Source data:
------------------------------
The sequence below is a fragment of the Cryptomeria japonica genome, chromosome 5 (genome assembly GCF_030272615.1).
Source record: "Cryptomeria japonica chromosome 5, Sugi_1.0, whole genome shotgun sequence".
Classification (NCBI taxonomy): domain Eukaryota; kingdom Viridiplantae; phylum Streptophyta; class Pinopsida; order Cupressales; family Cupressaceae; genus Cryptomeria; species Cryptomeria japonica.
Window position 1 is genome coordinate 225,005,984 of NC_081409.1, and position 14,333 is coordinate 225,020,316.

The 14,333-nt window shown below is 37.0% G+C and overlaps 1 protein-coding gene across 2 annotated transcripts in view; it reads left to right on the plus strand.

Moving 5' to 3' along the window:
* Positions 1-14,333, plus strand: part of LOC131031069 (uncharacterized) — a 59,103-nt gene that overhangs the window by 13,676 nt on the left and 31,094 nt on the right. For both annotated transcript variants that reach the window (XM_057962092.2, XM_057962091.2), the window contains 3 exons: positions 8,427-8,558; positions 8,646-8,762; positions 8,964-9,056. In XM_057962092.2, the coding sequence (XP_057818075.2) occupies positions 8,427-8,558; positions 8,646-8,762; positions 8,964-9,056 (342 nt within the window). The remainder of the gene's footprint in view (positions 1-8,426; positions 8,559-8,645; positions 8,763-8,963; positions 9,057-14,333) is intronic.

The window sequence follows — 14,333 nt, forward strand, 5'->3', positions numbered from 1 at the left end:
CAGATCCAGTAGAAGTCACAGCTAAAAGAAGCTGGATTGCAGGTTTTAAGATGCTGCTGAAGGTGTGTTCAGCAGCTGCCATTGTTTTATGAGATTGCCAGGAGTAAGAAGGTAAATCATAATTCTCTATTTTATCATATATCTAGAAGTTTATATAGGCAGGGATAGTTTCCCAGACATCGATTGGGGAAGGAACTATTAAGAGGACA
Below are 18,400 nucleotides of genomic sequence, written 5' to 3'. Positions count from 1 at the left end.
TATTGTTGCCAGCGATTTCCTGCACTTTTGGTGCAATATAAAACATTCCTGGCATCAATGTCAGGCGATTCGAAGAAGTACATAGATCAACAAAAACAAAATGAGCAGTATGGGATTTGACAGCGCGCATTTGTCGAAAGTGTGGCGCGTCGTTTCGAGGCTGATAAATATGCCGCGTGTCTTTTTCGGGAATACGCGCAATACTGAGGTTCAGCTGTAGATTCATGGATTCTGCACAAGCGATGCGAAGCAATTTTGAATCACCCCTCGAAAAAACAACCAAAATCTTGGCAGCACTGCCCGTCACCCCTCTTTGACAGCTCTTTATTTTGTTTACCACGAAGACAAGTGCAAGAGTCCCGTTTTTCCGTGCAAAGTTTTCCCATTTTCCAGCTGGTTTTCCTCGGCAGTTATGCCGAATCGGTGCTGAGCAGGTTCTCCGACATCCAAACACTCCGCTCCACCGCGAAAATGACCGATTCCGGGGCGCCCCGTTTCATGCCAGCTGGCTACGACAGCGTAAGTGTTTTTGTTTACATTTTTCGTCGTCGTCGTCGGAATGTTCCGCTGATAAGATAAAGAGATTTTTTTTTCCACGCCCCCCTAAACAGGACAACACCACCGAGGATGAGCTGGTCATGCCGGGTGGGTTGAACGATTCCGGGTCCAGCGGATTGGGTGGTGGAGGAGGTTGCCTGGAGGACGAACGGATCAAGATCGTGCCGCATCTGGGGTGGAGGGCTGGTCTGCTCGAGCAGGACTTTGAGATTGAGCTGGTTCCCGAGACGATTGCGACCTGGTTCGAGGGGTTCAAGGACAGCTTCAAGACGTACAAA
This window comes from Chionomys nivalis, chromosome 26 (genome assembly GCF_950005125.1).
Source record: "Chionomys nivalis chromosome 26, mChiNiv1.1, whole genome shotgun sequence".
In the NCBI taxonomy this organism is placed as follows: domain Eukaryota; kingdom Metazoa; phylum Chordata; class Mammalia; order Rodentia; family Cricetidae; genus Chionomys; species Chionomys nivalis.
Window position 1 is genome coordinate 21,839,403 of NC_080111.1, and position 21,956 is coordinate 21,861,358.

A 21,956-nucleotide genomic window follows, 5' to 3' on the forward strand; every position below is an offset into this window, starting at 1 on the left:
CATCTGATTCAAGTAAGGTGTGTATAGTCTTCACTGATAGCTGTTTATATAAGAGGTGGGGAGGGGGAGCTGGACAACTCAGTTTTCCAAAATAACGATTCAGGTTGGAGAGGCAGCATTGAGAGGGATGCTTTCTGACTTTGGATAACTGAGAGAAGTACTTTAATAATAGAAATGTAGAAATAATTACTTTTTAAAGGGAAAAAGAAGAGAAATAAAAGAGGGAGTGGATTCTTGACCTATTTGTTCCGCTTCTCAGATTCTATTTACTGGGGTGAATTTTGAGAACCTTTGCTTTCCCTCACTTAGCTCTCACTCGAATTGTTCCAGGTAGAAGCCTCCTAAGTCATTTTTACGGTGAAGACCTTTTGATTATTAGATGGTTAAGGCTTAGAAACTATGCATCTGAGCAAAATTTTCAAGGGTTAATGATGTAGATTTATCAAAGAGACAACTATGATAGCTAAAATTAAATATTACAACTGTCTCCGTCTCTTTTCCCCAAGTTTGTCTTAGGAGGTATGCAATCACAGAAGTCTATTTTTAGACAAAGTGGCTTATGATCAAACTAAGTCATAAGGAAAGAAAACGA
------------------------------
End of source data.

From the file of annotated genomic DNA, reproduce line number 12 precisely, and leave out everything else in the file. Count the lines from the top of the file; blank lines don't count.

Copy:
This window comes from Chionomys nivalis, chromosome 26 (genome assembly GCF_950005125.1).